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About 11 years ago I fixed up a 4880 . Complete new transmission with all the updates. New front axle ,cab kit and paint and new tires. I ran it for 100 hours to make sure everything was right. I sold it to a guy about 160 miles from me. He ran it some put maybe 3 or 400 hours on it. He passed away and the tractor just sat for maybe five years. The paint is faded and it needs some work but it runs good the transmission shifts perfect. I am not sure what I going to do yet but I am back to having three 4000 series tractors. I know this is the combine section but the Massey guys hang out here more. If I can get it to load I will show a pick of what it looked like when I sold it.
 

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it's like an OCD once you start working on these tractors you can't quit. sold my 4900 this summer and was sad to see it go,but still have the other two.worst thing is I have enough parts to build another complete unit.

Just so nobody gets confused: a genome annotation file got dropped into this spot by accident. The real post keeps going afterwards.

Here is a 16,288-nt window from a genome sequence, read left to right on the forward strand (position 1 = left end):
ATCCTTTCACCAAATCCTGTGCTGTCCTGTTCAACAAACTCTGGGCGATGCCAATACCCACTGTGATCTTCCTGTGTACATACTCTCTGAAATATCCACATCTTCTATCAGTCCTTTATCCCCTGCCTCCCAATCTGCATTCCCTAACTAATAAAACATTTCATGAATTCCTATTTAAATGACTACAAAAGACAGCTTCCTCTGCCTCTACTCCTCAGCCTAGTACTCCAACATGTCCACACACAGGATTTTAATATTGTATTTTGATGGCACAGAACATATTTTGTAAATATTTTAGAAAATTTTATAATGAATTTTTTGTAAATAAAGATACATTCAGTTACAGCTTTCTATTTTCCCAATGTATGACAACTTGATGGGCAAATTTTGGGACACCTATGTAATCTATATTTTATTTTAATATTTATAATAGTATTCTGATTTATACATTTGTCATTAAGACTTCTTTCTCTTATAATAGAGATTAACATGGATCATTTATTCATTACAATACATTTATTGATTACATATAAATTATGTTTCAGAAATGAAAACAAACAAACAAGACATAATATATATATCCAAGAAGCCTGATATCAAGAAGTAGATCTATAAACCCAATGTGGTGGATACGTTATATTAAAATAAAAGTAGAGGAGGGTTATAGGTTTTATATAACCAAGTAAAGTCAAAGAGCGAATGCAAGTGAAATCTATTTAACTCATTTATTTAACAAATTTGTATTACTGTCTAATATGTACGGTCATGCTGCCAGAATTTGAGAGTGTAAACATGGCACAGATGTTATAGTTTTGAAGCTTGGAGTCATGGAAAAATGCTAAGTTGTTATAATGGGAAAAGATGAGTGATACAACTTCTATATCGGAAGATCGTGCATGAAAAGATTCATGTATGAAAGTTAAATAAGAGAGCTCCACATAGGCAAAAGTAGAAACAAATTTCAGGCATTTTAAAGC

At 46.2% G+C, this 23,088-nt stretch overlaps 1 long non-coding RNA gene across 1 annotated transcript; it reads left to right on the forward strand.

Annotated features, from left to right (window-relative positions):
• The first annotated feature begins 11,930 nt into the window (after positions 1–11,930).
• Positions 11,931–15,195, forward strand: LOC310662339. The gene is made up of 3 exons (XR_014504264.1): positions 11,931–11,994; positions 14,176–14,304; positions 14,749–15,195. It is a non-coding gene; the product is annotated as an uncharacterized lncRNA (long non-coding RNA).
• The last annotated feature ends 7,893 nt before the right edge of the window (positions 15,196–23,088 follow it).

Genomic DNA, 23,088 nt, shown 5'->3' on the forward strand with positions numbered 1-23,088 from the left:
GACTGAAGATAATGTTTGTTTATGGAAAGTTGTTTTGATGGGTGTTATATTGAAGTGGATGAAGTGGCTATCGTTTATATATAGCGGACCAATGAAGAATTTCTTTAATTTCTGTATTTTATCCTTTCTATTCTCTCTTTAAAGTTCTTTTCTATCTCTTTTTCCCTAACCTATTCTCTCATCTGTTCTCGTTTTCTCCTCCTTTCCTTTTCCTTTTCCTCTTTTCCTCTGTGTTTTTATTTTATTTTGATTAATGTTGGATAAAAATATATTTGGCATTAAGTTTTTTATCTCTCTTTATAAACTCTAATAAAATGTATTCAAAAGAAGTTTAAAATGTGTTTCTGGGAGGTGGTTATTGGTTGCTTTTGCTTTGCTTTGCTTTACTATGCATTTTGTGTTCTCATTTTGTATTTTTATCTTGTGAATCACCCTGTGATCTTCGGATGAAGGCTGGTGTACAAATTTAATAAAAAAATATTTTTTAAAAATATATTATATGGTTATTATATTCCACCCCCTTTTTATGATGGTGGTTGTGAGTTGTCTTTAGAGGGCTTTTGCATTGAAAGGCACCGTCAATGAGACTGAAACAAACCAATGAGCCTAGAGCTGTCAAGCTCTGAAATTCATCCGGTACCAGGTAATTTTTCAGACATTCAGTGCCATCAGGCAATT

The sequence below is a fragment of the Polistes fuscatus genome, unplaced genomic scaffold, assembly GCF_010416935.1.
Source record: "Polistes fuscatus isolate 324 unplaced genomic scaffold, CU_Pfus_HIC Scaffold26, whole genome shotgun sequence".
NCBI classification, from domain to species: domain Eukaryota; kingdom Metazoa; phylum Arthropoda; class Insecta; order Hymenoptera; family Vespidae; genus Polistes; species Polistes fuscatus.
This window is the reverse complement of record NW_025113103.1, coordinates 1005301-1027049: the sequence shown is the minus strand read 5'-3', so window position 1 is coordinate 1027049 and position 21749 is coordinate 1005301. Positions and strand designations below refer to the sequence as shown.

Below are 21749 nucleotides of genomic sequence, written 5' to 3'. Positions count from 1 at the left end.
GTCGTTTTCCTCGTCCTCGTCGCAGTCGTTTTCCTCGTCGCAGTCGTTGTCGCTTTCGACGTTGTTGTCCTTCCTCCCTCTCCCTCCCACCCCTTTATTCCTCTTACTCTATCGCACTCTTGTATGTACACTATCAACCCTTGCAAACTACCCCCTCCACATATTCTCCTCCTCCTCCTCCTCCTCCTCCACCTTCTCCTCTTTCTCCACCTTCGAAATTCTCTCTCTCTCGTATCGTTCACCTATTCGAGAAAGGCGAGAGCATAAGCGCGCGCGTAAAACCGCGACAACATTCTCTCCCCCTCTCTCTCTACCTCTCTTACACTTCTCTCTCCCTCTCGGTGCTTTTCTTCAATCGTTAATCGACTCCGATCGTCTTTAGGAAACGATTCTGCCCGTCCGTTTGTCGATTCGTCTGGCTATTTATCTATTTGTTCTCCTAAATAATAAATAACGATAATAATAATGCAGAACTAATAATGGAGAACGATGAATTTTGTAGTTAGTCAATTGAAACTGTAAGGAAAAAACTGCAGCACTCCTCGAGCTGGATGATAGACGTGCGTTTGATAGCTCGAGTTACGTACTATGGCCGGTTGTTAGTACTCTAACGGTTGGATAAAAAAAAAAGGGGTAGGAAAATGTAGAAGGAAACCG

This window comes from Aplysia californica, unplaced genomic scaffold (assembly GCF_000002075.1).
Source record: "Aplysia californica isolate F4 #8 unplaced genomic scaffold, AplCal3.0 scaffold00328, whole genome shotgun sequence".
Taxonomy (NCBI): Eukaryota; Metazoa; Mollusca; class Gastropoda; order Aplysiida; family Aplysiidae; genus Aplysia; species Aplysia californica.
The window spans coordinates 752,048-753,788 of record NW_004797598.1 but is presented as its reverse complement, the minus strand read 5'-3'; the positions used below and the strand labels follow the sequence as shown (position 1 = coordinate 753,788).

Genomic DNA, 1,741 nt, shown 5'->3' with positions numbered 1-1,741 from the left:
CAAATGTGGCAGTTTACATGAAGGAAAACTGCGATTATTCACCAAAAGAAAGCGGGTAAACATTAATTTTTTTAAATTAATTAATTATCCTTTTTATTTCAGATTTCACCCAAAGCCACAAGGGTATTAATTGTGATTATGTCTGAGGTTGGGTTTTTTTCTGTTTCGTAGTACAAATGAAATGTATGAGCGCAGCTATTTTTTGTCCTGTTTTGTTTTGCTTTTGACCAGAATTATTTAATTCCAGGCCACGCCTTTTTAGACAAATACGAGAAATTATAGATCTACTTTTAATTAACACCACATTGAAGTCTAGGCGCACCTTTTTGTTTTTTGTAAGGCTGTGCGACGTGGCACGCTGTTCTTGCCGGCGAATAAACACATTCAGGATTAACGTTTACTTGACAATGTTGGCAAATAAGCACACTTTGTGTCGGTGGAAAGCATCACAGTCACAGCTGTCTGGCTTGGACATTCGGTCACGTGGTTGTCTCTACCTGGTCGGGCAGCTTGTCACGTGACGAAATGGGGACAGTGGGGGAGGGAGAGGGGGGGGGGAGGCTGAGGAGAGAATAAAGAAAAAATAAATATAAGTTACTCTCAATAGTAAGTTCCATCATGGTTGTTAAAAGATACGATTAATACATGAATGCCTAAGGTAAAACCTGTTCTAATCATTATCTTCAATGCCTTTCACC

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These tractors seem to possess almost a "cult following"! I seldom (if ever) have heard anyone speak badly about them. Does anyone know how they compared to the AGCOSTAR's?
 

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These tractors seem to possess almost a "cult following"! I seldom (if ever) have heard anyone speak badly about them. Does anyone know how they compared to the AGCOSTAR's?
Generally fairly reliable tractor for their time.
Actually state of the art.
Treated right and with a little maintenance to the front axle, 10 000 hrs of service is not out of the question.
Well designed transmission, very similar to the case ih magnums. With the clutch packs on the constant mesh gears.
I don't think the 4000 series had much in common with the agcostar other than the cab.